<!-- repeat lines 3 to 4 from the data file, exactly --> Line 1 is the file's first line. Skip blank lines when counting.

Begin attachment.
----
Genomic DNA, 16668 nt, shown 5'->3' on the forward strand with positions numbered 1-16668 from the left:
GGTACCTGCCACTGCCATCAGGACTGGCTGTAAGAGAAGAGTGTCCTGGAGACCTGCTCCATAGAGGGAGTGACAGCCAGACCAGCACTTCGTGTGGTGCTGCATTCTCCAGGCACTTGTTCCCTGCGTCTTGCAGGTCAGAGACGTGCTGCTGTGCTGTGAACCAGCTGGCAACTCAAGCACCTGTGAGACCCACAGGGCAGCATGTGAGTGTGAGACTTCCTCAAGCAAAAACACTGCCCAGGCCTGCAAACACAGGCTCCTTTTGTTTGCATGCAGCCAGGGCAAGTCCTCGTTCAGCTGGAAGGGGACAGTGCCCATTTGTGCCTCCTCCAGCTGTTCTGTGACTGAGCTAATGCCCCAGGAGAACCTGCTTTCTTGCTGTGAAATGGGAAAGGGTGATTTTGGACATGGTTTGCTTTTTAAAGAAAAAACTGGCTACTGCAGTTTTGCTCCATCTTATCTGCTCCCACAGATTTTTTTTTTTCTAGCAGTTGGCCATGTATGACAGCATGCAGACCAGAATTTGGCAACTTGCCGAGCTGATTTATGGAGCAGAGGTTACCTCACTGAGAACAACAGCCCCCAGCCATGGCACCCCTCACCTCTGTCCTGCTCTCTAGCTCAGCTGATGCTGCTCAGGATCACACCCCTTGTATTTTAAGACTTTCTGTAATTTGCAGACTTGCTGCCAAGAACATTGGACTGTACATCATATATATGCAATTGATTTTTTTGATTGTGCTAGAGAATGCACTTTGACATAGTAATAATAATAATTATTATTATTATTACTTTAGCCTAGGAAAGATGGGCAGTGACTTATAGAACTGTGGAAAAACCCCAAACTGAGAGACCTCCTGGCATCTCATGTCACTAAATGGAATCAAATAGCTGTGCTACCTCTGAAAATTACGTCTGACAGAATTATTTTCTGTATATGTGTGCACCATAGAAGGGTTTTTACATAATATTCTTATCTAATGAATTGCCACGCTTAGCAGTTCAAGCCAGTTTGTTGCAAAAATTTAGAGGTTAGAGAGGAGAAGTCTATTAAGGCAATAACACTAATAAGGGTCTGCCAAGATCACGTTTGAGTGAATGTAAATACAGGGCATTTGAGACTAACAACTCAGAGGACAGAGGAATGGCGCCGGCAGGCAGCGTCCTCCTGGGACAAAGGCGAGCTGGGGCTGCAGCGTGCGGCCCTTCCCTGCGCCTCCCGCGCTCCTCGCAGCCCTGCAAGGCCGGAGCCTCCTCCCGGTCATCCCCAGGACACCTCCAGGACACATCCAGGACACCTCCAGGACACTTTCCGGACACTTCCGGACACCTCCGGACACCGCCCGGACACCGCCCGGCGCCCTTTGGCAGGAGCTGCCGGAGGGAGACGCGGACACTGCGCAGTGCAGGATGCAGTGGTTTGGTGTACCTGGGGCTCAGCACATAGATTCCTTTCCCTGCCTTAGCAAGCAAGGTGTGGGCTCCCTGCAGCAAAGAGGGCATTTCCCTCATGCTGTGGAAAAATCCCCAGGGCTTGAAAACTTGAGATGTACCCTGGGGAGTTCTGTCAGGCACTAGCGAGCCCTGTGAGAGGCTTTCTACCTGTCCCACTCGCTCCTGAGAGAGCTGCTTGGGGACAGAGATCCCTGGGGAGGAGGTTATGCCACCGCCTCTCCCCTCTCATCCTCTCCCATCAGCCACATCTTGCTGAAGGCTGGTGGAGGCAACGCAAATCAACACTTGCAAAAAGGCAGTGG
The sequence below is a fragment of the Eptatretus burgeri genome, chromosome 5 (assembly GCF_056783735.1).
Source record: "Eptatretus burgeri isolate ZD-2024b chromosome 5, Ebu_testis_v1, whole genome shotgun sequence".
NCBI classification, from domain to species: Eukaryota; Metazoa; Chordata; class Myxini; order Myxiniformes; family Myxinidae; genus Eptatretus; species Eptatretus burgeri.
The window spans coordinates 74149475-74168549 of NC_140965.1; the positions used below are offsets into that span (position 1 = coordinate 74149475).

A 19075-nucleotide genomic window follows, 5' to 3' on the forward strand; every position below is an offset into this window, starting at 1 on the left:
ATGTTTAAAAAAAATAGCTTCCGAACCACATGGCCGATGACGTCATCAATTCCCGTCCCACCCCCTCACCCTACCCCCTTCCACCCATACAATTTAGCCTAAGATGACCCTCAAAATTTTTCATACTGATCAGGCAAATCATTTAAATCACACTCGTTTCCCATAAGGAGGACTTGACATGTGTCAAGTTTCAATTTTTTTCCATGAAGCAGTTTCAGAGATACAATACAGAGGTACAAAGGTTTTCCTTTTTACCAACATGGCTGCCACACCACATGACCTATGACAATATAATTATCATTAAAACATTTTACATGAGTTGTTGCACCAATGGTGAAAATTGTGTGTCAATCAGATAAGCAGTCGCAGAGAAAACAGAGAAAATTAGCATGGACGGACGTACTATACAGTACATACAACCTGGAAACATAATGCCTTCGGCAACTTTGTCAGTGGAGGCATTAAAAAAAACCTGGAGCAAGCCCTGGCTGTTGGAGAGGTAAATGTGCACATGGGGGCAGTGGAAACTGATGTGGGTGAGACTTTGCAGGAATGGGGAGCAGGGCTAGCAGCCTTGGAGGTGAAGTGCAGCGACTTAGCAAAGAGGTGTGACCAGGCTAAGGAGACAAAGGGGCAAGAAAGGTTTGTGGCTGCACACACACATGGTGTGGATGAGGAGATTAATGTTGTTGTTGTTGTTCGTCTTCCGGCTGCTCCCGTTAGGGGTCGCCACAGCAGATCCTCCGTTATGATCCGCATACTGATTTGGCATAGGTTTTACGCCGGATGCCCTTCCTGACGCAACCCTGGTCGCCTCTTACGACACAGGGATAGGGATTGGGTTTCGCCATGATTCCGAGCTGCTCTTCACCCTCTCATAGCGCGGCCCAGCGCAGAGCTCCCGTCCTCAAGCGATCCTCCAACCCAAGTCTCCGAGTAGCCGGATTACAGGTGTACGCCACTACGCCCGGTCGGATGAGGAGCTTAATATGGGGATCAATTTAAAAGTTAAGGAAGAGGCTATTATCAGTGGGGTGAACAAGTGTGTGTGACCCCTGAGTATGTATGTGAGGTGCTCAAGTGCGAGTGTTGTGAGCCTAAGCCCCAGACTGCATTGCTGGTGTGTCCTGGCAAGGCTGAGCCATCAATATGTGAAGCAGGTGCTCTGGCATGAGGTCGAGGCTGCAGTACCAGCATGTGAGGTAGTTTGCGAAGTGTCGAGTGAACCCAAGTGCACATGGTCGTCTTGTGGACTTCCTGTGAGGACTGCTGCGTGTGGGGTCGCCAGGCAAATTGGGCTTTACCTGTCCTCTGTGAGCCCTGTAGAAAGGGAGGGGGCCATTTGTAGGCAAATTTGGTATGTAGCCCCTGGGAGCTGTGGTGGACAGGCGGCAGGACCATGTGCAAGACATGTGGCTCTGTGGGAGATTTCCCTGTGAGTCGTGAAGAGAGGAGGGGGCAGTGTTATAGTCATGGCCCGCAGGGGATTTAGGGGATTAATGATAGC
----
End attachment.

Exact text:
The sequence below is a fragment of the Eptatretus burgeri genome, chromosome 5 (assembly GCF_056783735.1).
Source record: "Eptatretus burgeri isolate ZD-2024b chromosome 5, Ebu_testis_v1, whole genome shotgun sequence".